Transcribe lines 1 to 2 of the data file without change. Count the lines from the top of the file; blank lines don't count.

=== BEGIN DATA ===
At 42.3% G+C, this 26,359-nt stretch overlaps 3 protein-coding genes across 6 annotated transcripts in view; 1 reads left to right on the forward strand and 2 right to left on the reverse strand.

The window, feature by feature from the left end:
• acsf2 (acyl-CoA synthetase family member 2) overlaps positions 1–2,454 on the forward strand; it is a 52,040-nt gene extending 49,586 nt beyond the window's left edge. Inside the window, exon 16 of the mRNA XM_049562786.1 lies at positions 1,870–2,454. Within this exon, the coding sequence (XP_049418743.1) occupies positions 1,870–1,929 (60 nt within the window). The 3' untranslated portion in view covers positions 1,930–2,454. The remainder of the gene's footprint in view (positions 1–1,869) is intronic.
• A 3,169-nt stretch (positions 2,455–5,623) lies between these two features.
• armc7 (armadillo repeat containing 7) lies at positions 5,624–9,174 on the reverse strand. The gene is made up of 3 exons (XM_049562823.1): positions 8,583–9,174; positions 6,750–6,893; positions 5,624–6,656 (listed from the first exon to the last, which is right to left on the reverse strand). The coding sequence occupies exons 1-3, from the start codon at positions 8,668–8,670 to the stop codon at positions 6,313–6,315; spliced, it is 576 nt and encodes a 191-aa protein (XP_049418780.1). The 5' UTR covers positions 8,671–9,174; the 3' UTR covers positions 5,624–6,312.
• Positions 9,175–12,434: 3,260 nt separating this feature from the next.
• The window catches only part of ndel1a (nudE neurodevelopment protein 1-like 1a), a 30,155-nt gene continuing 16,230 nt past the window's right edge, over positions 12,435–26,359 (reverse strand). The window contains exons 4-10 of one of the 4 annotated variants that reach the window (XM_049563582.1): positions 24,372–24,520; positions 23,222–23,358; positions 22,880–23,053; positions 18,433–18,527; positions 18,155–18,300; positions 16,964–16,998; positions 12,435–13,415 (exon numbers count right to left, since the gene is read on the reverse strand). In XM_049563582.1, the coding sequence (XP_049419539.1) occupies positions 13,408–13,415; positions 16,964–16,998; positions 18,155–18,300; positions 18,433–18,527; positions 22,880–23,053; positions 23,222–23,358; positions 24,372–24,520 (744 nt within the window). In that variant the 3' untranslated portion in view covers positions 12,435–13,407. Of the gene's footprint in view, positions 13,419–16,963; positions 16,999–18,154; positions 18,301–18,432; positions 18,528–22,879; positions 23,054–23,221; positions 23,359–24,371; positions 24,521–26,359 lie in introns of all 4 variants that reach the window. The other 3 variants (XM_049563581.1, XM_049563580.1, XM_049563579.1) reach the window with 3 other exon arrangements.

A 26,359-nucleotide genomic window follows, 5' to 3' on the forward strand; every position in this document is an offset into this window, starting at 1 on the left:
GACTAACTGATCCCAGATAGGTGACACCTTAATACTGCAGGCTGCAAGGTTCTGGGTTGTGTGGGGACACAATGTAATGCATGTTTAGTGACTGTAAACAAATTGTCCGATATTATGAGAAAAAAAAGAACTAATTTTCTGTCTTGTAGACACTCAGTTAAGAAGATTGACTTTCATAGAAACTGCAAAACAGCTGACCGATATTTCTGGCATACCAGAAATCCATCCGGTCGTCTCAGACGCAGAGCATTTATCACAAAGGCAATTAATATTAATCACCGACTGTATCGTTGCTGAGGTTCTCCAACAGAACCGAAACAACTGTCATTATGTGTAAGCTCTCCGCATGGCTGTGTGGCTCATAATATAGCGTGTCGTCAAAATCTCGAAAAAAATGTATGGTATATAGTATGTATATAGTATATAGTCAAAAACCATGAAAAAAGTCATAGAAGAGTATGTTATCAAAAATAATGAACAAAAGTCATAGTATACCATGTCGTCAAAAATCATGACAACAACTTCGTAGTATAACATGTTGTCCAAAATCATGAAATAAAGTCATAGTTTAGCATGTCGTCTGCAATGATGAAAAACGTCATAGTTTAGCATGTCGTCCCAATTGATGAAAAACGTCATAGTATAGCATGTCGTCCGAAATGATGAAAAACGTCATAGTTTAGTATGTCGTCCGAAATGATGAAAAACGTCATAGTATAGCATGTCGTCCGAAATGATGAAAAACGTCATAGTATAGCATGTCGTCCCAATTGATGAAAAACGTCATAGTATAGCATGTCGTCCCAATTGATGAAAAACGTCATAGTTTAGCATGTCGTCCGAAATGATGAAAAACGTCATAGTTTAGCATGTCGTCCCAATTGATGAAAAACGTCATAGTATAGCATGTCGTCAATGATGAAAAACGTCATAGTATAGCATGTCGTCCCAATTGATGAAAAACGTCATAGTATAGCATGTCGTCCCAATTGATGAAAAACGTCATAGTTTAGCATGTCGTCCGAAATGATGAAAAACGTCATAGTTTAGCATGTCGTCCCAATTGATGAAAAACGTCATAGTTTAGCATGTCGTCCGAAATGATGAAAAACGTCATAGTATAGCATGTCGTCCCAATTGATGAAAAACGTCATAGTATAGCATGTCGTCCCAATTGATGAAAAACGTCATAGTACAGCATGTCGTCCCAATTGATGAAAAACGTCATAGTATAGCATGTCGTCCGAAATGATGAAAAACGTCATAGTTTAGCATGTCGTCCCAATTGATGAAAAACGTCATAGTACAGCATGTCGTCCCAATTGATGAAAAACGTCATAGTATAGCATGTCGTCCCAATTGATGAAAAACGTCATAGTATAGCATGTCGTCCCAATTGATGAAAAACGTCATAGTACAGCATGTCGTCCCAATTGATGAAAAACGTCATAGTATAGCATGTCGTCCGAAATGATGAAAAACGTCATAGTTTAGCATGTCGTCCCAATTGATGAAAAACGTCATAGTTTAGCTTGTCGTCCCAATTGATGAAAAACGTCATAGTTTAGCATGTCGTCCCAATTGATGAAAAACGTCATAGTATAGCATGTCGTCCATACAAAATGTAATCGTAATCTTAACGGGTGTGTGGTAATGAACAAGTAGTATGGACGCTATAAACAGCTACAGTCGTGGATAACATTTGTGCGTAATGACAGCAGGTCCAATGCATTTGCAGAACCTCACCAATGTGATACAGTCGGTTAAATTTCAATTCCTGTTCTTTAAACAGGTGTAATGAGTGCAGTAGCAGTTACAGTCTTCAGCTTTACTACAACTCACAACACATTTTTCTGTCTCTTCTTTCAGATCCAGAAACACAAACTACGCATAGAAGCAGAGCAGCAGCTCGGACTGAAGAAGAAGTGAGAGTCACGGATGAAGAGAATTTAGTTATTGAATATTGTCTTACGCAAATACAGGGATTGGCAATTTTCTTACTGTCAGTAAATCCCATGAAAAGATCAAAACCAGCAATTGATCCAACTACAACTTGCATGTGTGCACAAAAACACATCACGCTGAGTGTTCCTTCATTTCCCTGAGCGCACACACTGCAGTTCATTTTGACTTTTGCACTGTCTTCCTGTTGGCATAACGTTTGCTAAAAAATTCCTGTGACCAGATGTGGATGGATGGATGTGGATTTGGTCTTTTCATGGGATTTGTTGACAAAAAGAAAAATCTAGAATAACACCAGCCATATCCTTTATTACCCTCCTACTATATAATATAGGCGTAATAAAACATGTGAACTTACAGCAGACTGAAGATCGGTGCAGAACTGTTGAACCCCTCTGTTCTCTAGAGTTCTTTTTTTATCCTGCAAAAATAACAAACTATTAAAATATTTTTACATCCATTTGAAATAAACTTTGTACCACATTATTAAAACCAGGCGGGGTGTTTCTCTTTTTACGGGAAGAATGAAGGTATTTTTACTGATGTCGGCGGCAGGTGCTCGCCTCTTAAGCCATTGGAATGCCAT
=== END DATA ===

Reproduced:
At 42.3% G+C, this 26,359-nt stretch overlaps 3 protein-coding genes across 6 annotated transcripts in view; 1 reads left to right on the forward strand and 2 right to left on the reverse strand.

The window, feature by feature from the left end: